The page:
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Common Name: Giant Centipede

Scientific Name: Ethmostigmus rubripes

Kingdom: Animalia

Phylum: Arthropoda

Class: Chilopoda

Order: Scolpendromorpha

Family: Scolpendrid

Genus: Ethmostigmus

Species: E. Rubripes


The Giant Centipede is the largest native Australian centipede and grows up to 6.5 inches. Its coloration is dark-greenish-brown and to orange or orange-yellow with dark yellow legs. It is found in both dry and moist habitats, usually in sheltered places such as under logs, leaf litter and bark. It is solitary, terrestrial and a nocturnal predator. It is common throughout Austrailia, the Solomon Islands, New Guinea, Indonesia, Southeast Asia and China. They are elongated metameric animals. A key trait uniting this group is a pair of poison claws or forcipules formed from a modified first appendage. This also means that centipedes are exclusively predatory taxa, which is uncommon.


Unlike Millipedes, with which they are often confused centipedes have only one pair of legs on each segment. Centipedes capture their prey with their "Poison Claws,’’ a specially adapted front pair of legs with fangs. Large species can give a painful bite. Worldwide there are estimated to be 8,000 species. Currently, there are about 3,000 described species. Geographically, centipedes have a wide range, which reaches beyond the Arctic Circle. Centipedes are also found in tropical rainforests to deserts. Within these habitats, centipedes require a moist micro-habitat due to their rapid rates of water loss. In addition, centipedes are among the largest terrestrial invertebrate predators and often they contribute a significant proportion to invertebrate predatory biomass in terrestrial ecosystems.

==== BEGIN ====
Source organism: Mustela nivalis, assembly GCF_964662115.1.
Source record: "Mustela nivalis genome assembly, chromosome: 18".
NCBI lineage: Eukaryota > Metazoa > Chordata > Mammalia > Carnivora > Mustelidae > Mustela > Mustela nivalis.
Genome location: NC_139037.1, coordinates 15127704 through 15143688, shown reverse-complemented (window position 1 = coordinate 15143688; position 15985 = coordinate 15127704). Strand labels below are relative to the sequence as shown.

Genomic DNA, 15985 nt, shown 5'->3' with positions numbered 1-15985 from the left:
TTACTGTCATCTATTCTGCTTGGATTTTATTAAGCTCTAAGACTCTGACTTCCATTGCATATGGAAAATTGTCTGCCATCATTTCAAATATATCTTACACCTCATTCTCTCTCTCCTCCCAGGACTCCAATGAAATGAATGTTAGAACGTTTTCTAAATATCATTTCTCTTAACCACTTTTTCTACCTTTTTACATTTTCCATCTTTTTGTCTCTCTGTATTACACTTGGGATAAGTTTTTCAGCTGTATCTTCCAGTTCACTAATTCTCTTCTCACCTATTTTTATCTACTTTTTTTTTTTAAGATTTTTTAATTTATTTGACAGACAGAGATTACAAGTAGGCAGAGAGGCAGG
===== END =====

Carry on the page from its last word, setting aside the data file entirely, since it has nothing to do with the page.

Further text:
The centipede's diet contains of small prey such as; spiders, mice, slugs, bats, lizards, Etc. They are only aggressive towards their prey. They attack by injecting paralyzing venom into its prey so it can slowly but painfully eat its prey. It usually takes a centipede to eat a bat, and or mouse 3-7 minutes to finish it off. If it ever bites a human it will hurt painfully bad but some people say it’s just as bad as a wasp sting. What is really cool, that stands out is the fact that they are very fast and inject venom and they are only aggressive towards prey so it's like a snake except doesn’t show aggression towards humans only if cornered or messed with.


Author: Kyler G

Published: 02/2008


Sources: “Centepedes.” The Concord Desk Encyclopedia. Page 255-256.1997 “Ethmostigmus rubripes.” Wikipedia. 7 Oct. 2007. Wikimedia Foundation, Inc. 12 Jan. 2008 Mound,Laurence. Insect. First American Ed. New york: Alfred a. Knopf, 1990. Page 9


Photo Credit: John E. Hil

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